'Big brother' on safety watch

The recent opening of a CCTV surveillance centre aims to keep an eye on safety across Perth’s public transport system

'Big brother' on safety watch
‘Big brother’ on safety watch

September 21, 2011

The movements of people at all train stations and seven major bus interchanges will – for the first time in Western Australia – be simultaneously monitored from one CCTV surveillance facility, making Perth’s public transport network among the safest in the world.

Opened this month by WA Transport Minister Troy Buswell, the $7.4million Central Monitoring Room (CMR) simultaneously monitors train stations, bus interchanges and carparks using 1,363 cameras to monitor more than 130 million annual boardings.

Buswell says the Public Transport Authority’s (PTA) existing CCTV facilities were recognised internationally, and had now been upgraded to a consolidated, network-wide system.

"Perth public transport users can feel even safer, knowing that this CCTV facility allows security staff to see exactly what is going on at every train station and the seven major bus interchanges at any time, day or night," he says.

"The upgraded and integrated CMR allows for 1,363 cameras to watch more than 130 million boardings 24/7 and more than trebles Transperth’s monitoring capacity, from six to 20 surveillance workstations."

Buswell says the PTA’s 2011 Passenger Satisfaction Monitor (PSM) had shown increases in passenger perceptions of their personal safety on both buses and trains.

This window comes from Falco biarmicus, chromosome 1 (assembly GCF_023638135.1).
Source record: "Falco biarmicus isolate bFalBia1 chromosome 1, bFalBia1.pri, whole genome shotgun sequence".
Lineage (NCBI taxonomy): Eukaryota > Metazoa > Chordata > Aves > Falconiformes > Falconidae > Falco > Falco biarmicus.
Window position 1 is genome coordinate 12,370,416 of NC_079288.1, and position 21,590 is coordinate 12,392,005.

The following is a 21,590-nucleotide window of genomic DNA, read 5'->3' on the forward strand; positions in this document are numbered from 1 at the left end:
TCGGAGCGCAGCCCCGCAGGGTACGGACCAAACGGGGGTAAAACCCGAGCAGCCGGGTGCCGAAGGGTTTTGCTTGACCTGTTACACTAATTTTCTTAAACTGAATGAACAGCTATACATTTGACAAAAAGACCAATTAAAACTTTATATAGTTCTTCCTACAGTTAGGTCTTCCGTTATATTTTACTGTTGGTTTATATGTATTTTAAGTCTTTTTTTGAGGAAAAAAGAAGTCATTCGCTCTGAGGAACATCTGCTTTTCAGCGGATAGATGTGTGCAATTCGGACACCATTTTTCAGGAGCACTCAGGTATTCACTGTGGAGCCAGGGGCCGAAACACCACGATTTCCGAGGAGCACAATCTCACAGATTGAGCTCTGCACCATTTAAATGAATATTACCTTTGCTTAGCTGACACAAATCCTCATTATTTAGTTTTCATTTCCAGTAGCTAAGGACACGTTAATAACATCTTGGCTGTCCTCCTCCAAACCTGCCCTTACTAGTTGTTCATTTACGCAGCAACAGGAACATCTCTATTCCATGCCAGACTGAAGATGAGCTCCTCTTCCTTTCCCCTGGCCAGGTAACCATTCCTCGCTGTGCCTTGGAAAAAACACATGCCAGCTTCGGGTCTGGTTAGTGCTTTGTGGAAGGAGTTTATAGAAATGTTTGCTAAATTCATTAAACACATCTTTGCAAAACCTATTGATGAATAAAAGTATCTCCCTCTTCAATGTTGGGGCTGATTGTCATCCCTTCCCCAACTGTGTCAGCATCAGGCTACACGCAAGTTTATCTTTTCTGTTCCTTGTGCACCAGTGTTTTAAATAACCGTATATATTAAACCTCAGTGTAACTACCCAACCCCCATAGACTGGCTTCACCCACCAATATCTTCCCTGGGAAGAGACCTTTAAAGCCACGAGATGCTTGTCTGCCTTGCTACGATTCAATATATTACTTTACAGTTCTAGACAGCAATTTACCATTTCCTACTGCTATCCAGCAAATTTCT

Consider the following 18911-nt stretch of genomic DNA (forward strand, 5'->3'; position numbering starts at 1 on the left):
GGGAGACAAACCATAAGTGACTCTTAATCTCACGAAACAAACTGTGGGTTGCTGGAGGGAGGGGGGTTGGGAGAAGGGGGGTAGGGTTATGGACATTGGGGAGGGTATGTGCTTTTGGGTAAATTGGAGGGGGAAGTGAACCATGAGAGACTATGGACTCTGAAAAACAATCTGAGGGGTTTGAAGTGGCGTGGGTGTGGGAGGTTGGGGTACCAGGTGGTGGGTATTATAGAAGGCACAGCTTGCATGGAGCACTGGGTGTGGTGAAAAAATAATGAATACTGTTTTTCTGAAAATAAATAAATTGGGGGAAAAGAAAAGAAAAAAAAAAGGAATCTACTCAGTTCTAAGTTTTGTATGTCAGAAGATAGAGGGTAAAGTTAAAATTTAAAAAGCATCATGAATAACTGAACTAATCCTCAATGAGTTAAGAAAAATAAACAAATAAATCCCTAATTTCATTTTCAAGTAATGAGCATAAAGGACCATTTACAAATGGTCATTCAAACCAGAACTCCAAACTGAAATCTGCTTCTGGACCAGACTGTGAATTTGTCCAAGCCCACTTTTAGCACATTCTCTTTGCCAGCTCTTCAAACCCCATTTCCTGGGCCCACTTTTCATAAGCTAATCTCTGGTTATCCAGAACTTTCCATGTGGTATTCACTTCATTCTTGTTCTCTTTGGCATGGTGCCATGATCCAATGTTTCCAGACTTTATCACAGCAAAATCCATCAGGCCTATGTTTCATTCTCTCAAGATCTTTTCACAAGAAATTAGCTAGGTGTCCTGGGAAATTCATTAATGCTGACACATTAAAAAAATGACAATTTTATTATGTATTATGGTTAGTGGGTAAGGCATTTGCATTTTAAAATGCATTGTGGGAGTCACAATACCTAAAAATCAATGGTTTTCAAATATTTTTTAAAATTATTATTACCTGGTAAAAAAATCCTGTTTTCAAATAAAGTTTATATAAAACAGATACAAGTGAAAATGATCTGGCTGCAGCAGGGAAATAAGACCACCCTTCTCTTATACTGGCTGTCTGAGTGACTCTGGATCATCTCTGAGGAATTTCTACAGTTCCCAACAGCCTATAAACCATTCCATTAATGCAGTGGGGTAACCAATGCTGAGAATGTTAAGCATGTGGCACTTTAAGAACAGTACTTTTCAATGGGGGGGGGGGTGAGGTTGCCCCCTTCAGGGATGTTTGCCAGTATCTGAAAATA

"The survey showed that 88 per cent of train passengers and 82 per cent of bus passengers are satisfied with the system overall, and particularly pleasing is that the biggest increases were in figures for night-time safety perceptions of bus users," he says.

Buswell says this reflects the results of a full year of heightened bus security measures implemented by the WA Government in late 2009, including security cabs in buses operating after 6pm, a duress alarm for every driver, and a doubling of the mobile patrols which shadow buses on certain routes.

"This Government recognises the importance of safe public transport to the community and, while we are already achieving good results in terms of safety and security, the new CMR will significantly bolster our efforts in this area," Buswell says.

The adjoining Video Surveillance Office will be used to package the CMR information required by the courts, police and for other investigations, as well as to process footage from more than 5,000 cameras on buses and trains.

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